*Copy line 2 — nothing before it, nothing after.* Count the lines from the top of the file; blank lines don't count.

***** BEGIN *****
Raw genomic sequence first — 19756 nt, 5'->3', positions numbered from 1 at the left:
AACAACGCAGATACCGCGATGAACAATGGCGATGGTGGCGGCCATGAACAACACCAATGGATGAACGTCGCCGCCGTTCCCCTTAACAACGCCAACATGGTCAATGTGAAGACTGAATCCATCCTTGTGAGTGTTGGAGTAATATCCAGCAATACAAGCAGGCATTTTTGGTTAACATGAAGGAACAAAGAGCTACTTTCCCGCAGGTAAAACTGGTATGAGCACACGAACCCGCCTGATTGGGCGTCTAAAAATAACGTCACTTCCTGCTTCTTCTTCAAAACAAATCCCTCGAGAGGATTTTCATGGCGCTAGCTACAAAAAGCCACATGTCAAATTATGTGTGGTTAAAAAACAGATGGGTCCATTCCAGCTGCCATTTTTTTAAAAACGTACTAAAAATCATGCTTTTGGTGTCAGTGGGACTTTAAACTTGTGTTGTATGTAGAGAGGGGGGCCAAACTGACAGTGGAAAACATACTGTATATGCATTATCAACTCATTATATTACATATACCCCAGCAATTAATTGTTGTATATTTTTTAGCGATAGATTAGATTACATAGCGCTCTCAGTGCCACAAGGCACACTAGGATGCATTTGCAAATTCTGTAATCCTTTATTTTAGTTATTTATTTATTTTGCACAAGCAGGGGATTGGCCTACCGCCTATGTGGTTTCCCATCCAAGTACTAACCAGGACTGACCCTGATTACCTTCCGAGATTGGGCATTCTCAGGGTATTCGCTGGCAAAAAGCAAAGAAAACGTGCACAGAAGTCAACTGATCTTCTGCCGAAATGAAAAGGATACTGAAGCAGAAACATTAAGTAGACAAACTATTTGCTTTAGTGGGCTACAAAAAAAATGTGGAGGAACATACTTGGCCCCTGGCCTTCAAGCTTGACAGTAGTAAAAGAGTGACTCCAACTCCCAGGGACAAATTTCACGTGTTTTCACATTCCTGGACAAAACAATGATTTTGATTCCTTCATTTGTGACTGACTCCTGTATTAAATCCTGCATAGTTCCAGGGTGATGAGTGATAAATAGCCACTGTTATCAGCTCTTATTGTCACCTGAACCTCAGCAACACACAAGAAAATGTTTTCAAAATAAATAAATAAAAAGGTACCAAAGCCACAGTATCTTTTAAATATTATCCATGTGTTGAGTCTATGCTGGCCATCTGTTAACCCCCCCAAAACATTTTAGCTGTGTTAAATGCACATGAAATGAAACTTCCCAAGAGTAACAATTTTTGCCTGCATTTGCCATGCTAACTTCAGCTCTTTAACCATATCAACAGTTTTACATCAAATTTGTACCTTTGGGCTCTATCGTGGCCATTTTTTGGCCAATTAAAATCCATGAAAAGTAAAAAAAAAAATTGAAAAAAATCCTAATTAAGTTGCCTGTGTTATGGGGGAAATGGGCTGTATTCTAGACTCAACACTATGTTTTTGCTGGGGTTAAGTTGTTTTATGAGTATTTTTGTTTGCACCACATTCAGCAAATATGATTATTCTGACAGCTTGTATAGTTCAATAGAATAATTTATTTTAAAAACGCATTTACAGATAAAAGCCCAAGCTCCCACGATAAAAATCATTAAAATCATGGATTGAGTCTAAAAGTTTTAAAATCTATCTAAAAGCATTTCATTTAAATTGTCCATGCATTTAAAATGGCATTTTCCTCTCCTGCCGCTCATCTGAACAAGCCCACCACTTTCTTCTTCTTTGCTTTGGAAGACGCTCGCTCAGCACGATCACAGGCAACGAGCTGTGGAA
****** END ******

AACAACGCAGATACCGCGATGAACAATGGCGATGGTGGCGGCCATGAACAACACCAATGGATGAACGTCGCCGCCGTTCCCCTTAACAACGCCAACATGGTCAATGTGAAGACTGAATCCATCCTTGTGAGTGTTGGAGTAATATCCAGCAATACAAGCAGGCATTTTTGGTTAACATGAAGGAACAAAGAGCTACTTTCCCGCAGGTAAAACTGGTATGAGCACACGAACCCGCCTGATTGGGCGTCTAAAAATAACGTCACTTCCTGCTTCTTCTTCAAAACAAATCCCTCGAGAGGATTTTCATGGCGCTAGCTACAAAAAGCCACATGTCAAATTATGTGTGGTTAAAAAACAGATGGGTCCATTCCAGCTGCCATTTTTTTAAAAACGTACTAAAAATCATGCTTTTGGTGTCAGTGGGACTTTAAACTTGTGTTGTATGTAGAGAGGGGGGCCAAACTGACAGTGGAAAACATACTGTATATGCATTATCAACTCATTATATTACATATACCCCAGCAATTAATTGTTGTATATTTTTTAGCGATAGATTAGATTACATAGCGCTCTCAGTGCCACAAGGCACACTAGGATGCATTTGCAAATTCTGTAATCCTTTATTTTAGTTATTTATTTATTTTGCACAAGCAGGGGATTGGCCTACCGCCTATGTGGTTTCCCATCCAAGTACTAACCAGGACTGACCCTGATTACCTTCCGAGATTGGGCATTCTCAGGGTATTCGCTGGCAAAAAGCAAAGAAAACGTGCACAGAAGTCAACTGATCTTCTGCCGAAATGAAAAGGATACTGAAGCAGAAACATTAAGTAGACAAACTATTTGCTTTAGTGGGCTACAAAAAAAATGTGGAGGAACATACTTGGCCCCTGGCCTTCAAGCTTGACAGTAGTAAAAGAGTGACTCCAACTCCCAGGGACAAATTTCACGTGTTTTCACATTCCTGGACAAAACAATGATTTTGATTCCTTCATTTGTGACTGACTCCTGTATTAAATCCTGCATAGTTCCAGGGTGATGAGTGATAAATAGCCACTGTTATCAGCTCTTATTGTCACCTGAACCTCAGCAACACACAAGAAAATGTTTTCAAAATAAATAAATAAAAAGGTACCAAAGCCACAGTATCTTTTAAATATTATCCATGTGTTGAGTCTATGCTGGCCATCTGTTAACCCCCCCAAAACATTTTAGCTGTGTTAAATGCACATGAAATGAAACTTCCCAAGAGTAACAATTTTTGCCTGCATTTGCCATGCTAACTTCAGCTCTTTAACCATATCAACAGTTTTACATCAAATTTGTACCTTTGGGCTCTATCGTGGCCATTTTTTGGCCAATTAAAATCCATGAAAAGTAAAAAAAAAAATTGAAAAAAATCCTAATTAAGTTGCCTGTGTTATGGGGGAAATGGGCTGTATTCTAGACTCAACACTATGTTTTTGCTGGGGTTAAGTTGTTTTATGAGTATTTTTGTTTGCACCACATTCAGCAAATATGATTATTCTGACAGCTTGTATAGTTCAATAGAATAATTTATTTTAAAAACGCATTTACAGATAAAAGCCCAAGCTCCCACGATAAAAATCATTAAAATCATGGATTGAGTCTAAAAGTTTTAAAATCTATCTAAAAGCATTTCATTTAAATTGTCCATGCATTTAAAATGGCATTTTCCTCTCCTGCCGCTCATCTGAACAAGCCCACCACTTTCTTCTTCTTTGCTTTGGAAGACGCTCGCTCAGCACGATCACAGGCAACGAGCTGTGGAA